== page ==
• A proposal to set surface casing to a depth of 3,500 feet or greater must be in writing and requires prior approval of the appropriate district director. 
  • The proposal must detail how the operator plans to maintain well control during drilling, ensure successful circulation and adequate bonding of cement, and, if necessary, prevent upward migration of deeper formation fluids into protected water.
  • All casing installed in a well that will be subjected to fracture stimulation must have a minimum internal yield pressure rating designed to withstand at least 1.2 times the maximum pressure to which the casing may be subjected.
  • The operator must pressure test the casing or fracture tubing on which the pressure will be exerted during the fracturing.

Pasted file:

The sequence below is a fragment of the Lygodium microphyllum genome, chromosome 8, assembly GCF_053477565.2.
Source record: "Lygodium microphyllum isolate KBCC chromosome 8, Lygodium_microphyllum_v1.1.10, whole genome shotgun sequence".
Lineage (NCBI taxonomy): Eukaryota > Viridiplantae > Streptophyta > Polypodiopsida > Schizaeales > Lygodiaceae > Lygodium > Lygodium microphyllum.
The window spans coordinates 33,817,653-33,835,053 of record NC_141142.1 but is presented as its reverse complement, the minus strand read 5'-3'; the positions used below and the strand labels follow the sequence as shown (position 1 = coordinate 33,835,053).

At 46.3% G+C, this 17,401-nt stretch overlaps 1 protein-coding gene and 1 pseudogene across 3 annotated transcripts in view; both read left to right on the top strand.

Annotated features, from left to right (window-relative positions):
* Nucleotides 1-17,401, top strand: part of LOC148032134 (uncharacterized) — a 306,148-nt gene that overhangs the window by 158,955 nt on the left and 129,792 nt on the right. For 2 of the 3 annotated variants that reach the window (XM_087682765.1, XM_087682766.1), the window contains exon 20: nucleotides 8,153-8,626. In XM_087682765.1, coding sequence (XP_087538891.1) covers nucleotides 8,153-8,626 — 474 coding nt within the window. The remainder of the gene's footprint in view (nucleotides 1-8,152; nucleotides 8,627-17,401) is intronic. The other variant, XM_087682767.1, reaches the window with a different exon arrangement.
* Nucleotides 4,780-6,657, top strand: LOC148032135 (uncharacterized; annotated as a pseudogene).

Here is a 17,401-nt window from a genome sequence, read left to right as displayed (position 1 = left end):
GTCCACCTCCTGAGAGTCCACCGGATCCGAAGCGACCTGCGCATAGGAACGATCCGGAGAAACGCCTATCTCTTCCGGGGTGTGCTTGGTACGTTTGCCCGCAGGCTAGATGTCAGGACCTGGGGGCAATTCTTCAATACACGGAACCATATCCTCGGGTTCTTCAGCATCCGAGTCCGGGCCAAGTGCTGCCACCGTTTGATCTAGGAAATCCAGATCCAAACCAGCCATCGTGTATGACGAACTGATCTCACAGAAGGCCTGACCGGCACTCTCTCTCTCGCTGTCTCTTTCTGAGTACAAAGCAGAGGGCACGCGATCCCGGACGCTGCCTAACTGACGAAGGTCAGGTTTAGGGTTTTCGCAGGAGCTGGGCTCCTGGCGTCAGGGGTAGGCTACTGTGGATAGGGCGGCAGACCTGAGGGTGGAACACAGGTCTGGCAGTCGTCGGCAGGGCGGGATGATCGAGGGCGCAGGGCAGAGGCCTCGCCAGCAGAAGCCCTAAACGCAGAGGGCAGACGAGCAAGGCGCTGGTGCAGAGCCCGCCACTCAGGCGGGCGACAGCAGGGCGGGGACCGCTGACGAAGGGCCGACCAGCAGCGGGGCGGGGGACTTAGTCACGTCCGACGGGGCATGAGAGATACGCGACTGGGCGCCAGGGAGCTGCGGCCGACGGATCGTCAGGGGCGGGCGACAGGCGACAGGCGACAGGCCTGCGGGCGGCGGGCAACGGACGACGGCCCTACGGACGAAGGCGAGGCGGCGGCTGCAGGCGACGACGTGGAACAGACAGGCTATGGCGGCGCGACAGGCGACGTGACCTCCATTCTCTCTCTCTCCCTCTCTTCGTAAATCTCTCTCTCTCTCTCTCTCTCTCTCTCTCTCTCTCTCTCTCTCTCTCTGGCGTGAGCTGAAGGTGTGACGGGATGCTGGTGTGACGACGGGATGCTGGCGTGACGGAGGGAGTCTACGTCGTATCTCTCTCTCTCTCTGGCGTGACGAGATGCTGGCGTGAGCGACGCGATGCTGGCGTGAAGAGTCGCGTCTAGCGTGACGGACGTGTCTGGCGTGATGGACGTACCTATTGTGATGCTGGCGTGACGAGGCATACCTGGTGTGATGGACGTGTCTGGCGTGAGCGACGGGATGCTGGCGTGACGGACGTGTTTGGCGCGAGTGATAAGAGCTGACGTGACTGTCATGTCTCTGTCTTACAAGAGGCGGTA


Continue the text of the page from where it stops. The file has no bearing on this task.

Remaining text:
• All annuli must be monitored during stimulation operations. If the pressure deviates above the anticipated increases, the operator shall immediately suspend fracturing and notify the appropriate district director within 24 hours of the deviation.
  • An operator must set and cement sufficient surface casing to protect all usable quality water strata.
  • On bay and offshore wells, all tool pushers, drilling superintendents, and operators' representatives (when the operator is in control of the drilling) must furnish certification of satisfactory completion of API training or similar nationally recognized training program on well control equipment and procedures.
  • A mechanical integrity test of the surface casing must be conducted after total depth or the next casing depth is reached to ensure integrity of the casing after drilling.